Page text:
Tracy uses several subconscious belief systems in neuromarketing, some of which he discovered while studying Robert Cialdini’s book, Influence, to help him better understand neuroscience. In the book, Cialdini covered six principles of persuasion, a few of which Tracy explains below.
The first is reciprocity. Here in the U.S., we’ve been socially conditioned to respond with a feeling of obligation if somebody does something for us. It’s an inherent belief that anybody can tap into. For example, if Tracy was working with a veterans’ service organization, he might write, “Our veterans have done so much for us. We owe it to them to do something nice.”
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You can also use the principle of reciprocity with loss leaders. Sending people something for free now to get a sale later works because the recipient feels like they have an obligation to pay back a debt.
A second persuasive belief system is that of authority.
We’ve been conditioned to follow and listen to authority. That’s why celebrities, politicians, and actors are frequently used in marketing. Often, people who use those authority figures in their marketing don’t even understand why it works—they just know it does. If a figure who’s respected by your audience says they should do something, they’ll likely do it because they’re subconsciously conditioned to follow authority.
Through his own work, Tracy has discovered the principle of unity: making people feel like they’re a part of something. People who have a favorite football team will often say, “Oh man, we lost last week,” or “We killed it last week.” Those people have nothing to do with the football game but they identify with the organization, so they view the outcome of each game through the lens of “us” or “we.”
Put things in your marketing materials to make your target audience feel like they’re a part of your organization or a tribe, or to make them believe other people are so they don’t want to miss out.
To illustrate, Tracy added the line, “Please call now; if operators are busy, please call again” to some copy for a fundraising client. While the client wanted people to think that they’d be able to get through with no trouble, Tracy wanted people to think everybody else was calling so they experienced a heightened sense of urgency not to be left out.
How Chemical Reactions Impact Neuromarketing
Marketers also need to understand the physiological side of neuromarketing. There are several types of hormones released in our bodies when we experience certain things; for example:
What does this mean for neuromarketing? You want your marketing to induce the release of the beneficial hormones. Tracy explains the effects of two of these hormones below.
Your goal is to try to release oxytocin in the bodies of your prospect or target audience. Oxytocin is released by memories and when shared values are recognized. To activate those memories and values in your marketing, you need to go back to when your audience was younger than 10 years old and understand what life was like for them. Ask yourself:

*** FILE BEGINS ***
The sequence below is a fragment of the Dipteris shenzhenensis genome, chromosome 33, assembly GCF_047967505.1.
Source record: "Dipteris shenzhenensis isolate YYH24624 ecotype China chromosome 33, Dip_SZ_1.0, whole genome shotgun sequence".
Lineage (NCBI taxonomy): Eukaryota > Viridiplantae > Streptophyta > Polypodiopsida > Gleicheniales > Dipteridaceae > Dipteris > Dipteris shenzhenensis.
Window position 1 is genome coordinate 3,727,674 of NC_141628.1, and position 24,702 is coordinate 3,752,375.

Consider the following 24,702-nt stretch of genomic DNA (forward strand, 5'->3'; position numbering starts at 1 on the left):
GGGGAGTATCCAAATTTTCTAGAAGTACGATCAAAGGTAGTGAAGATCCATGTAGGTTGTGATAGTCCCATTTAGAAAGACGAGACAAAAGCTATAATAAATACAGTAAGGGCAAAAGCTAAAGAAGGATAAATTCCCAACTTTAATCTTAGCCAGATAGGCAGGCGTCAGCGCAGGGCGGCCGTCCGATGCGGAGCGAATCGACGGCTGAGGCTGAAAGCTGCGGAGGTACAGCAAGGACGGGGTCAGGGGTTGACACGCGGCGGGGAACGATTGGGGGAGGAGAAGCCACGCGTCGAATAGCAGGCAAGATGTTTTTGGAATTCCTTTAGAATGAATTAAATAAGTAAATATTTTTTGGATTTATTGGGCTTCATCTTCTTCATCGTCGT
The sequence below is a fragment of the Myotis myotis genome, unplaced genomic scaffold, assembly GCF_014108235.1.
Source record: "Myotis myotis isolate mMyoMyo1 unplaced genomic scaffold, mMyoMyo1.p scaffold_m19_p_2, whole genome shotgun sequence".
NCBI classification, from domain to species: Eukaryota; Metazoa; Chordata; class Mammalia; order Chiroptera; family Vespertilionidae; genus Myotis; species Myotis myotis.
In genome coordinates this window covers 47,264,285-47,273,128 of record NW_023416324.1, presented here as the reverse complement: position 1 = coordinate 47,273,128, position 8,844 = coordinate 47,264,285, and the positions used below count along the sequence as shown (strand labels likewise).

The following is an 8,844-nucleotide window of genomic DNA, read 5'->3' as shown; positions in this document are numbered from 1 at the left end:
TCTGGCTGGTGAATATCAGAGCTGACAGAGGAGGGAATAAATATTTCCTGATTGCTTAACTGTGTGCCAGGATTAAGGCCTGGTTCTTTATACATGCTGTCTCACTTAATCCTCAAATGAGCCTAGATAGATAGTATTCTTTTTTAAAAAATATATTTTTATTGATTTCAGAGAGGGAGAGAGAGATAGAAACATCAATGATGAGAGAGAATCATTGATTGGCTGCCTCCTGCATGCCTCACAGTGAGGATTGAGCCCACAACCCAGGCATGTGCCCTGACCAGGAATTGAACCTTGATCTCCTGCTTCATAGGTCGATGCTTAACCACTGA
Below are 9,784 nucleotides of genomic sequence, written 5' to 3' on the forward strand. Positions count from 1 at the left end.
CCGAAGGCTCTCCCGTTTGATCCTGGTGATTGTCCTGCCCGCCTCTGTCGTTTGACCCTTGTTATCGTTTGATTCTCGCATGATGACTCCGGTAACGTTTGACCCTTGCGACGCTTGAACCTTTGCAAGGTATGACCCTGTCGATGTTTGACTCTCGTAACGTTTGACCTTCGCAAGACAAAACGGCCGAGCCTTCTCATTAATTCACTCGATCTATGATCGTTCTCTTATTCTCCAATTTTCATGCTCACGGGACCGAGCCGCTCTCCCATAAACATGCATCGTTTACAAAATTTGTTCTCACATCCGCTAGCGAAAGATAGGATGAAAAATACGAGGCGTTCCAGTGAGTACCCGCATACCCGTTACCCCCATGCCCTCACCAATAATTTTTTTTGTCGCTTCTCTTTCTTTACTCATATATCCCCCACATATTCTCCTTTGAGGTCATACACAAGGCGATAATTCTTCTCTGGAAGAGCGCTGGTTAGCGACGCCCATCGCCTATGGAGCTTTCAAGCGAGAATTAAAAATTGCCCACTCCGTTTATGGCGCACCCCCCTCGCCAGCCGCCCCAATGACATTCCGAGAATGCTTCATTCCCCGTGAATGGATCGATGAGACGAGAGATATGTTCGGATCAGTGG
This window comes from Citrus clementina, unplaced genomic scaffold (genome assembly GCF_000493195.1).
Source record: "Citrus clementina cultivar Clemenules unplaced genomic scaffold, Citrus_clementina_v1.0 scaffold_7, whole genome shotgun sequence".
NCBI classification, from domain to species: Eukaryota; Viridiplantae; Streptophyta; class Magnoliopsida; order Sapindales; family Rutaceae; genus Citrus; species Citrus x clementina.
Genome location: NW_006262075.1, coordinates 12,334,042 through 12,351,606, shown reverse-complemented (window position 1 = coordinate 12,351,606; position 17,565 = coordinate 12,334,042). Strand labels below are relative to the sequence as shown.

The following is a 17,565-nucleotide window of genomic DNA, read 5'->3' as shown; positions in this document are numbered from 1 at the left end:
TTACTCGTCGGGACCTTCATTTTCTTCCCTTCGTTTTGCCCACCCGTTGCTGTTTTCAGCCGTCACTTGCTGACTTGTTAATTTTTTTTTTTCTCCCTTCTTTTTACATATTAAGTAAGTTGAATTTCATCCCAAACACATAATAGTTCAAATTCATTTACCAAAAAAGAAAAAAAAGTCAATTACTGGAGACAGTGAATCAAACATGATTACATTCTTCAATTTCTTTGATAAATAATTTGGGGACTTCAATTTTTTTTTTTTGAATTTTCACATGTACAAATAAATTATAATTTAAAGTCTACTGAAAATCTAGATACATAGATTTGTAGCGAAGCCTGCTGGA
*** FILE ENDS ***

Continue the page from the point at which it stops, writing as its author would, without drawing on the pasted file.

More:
Once a customer or client is using your product or service, your messaging should continually share reasons that support someone’s decision to do business with you. That’s where mirroring neurons and dopamine come into play.
Mirroring and Dopamine
Mirroring is a behavior in which we subconsciously imitate (or mirror) the gestures, speech patterns, and attitudes of another “safe” person or authority. For instance, the way a baby will instinctively imitate dad flexing his muscles. It’s why people walk, talk, and move a certain way.
Your subconscious brain says, “Yes, this is the right behavior because this is what your authority figure or your leader is doing in the tribe.” And when you mirror someone, dopamine is released.
To activate this in marketing, Tracy likes to show his potential client someone doing what he wants the prospect to do so the prospect mirrors the behavior. If he wants the prospect to go online and click on a button to buy a product or service, he’ll actually show a phone that displays the URL in the hand of a person performing the action.
When the prospect mirrors the action, they get that dopamine hit. And once someone has made the decision to purchase your service or your goods, you can use mirroring to continually market to them—not by asking for more but by showing them what they did was the right thing to do.
Listen to the show to hear Tracy explain the concept of anchoring.
Key Takeaways From This Episode:
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What do you think? What are your thoughts on how neuroscience can be applied to marketing? Please share your comments below.
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December 20, 2019 at 05:04AM